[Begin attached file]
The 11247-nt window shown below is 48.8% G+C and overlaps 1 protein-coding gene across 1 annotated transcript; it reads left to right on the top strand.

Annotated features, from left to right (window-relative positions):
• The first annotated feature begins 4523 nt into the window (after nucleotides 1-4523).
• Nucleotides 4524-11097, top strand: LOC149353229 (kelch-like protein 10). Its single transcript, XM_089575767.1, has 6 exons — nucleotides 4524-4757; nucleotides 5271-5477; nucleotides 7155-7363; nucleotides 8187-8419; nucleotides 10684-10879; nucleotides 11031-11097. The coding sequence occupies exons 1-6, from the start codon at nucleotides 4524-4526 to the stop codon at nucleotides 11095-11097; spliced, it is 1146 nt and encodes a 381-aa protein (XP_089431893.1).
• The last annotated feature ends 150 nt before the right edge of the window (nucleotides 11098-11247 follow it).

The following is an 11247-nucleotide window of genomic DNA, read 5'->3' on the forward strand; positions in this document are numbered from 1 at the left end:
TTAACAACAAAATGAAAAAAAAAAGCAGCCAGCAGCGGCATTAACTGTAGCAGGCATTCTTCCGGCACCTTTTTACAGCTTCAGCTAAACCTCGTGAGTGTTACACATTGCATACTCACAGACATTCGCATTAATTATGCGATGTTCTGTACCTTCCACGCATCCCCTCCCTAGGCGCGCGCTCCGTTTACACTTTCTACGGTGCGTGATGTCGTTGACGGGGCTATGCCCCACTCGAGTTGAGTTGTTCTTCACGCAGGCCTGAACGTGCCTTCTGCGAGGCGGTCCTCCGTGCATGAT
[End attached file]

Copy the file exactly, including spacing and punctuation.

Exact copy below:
The 11247-nt window shown below is 48.8% G+C and overlaps 1 protein-coding gene across 1 annotated transcript; it reads left to right on the top strand.

Annotated features, from left to right (window-relative positions):
• The first annotated feature begins 4523 nt into the window (after nucleotides 1-4523).
• Nucleotides 4524-11097, top strand: LOC149353229 (kelch-like protein 10). Its single transcript, XM_089575767.1, has 6 exons — nucleotides 4524-4757; nucleotides 5271-5477; nucleotides 7155-7363; nucleotides 8187-8419; nucleotides 10684-10879; nucleotides 11031-11097. The coding sequence occupies exons 1-6, from the start codon at nucleotides 4524-4526 to the stop codon at nucleotides 11095-11097; spliced, it is 1146 nt and encodes a 381-aa protein (XP_089431893.1).
• The last annotated feature ends 150 nt before the right edge of the window (nucleotides 11098-11247 follow it).

The following is an 11247-nucleotide window of genomic DNA, read 5'->3' on the forward strand; positions in this document are numbered from 1 at the left end:
TTAACAACAAAATGAAAAAAAAAAGCAGCCAGCAGCGGCATTAACTGTAGCAGGCATTCTTCCGGCACCTTTTTACAGCTTCAGCTAAACCTCGTGAGTGTTACACATTGCATACTCACAGACATTCGCATTAATTATGCGATGTTCTGTACCTTCCACGCATCCCCTCCCTAGGCGCGCGCTCCGTTTACACTTTCTACGGTGCGTGATGTCGTTGACGGGGCTATGCCCCACTCGAGTTGAGTTGTTCTTCACGCAGGCCTGAACGTGCCTTCTGCGAGGCGGTCCTCCGTGCATGAT